How I Live Now is the big screen adaptation of the award-winning young adult novel by Meg Rosoff, directed by acclaimed Academy Award winning director Kevin McDonald (The Last King Of Scotland, Marley). The original soundtrack is scored by Jon Hopkins, composer, producer and longterm collaborator of Brian Eno and Coldplay. Featuring some of his darkest, most nihilistic work to date, the score is built from two contrasting elements - atonal, sub-terrestrial drones with a backbone of pounding rhythms, and sublimely pastoral acoustic piano. These two opposing musical forces guide the viewer through the film, by turns disturbing and beautifully meditative. The centrepiece of the score is the track The Hawk, a timeless and heartbreaking theme that recurs throughout the film.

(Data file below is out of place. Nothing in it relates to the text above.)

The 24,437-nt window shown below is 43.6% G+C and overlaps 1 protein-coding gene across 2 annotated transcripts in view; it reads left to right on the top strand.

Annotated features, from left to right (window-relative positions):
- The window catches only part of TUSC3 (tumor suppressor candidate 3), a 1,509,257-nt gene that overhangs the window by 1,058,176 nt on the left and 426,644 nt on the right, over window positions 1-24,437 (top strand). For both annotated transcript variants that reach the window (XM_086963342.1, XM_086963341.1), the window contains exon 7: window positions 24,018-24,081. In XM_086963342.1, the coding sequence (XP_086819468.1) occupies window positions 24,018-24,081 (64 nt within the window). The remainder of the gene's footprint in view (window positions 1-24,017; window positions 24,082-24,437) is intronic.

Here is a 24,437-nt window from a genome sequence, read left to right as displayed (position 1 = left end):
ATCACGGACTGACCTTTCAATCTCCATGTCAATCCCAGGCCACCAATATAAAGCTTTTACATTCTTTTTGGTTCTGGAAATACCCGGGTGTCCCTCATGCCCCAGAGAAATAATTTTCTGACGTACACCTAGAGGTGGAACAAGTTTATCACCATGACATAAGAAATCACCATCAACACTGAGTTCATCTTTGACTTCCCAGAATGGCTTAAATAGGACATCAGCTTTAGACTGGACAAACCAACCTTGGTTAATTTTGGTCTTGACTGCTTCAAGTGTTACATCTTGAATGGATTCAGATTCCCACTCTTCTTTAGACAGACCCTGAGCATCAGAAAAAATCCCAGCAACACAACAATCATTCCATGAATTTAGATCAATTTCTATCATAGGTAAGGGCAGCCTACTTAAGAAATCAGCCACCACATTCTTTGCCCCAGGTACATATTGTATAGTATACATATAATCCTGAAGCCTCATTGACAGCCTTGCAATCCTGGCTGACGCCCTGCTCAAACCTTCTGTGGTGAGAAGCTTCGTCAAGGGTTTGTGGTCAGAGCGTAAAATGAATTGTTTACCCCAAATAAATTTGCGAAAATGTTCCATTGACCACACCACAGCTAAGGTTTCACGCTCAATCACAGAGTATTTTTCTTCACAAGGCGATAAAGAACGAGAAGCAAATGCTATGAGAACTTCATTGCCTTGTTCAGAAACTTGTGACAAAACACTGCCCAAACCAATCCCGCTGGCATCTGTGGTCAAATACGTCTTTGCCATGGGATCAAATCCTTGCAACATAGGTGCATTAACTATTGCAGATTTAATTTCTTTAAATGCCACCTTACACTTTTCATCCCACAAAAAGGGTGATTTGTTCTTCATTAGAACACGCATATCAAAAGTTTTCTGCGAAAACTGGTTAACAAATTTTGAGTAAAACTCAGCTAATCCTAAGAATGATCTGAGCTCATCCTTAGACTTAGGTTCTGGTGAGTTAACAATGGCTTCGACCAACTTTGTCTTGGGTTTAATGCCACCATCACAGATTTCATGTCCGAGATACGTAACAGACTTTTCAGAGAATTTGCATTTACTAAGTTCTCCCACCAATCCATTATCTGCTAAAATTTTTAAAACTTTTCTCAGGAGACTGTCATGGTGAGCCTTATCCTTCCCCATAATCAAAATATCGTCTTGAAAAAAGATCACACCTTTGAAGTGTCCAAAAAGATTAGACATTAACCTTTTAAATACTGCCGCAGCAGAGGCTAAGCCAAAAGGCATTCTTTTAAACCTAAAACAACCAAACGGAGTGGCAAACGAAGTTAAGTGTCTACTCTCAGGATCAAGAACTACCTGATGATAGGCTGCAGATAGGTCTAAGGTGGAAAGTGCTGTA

Like Lucien's first effort (1970's I Am Now), Rashida didn't set the world on fire commercially speaking, but it solidified Lucien's status as a purveyor of intelligent romantic ballads and poetic if not gushy lyrics. Even to fans of jazz/R&B/pop, Lucien is a love or hate proposition, and Rashida was the effort that all but etched his persona in stone. Produced by Shep Meyers and Larry Rosen, Rashida, displays Lucien's soothing baritone and romantic nature with much aplomb. As the arranger here, he also shows an immense capacity for melodies. Although this album has a few clunky but danceable tracks, at this point Lucien was much better at handling the ballads. "Kuenda," a mellow, wordless vocal, sets the stage for the album's ambience; "Would You Believe in Me" benefits from Lucien's relentless poesy and a strong idiosyncratic horn arrangement. To a listener, Lucien no doubt might seem like an odd bird, (having a track called "Satan" doesn't help), but often when the arrangements and Lucien's vocals are in sync, he is simply one of the most focused and emotional balladeers to even step in front of a microphone.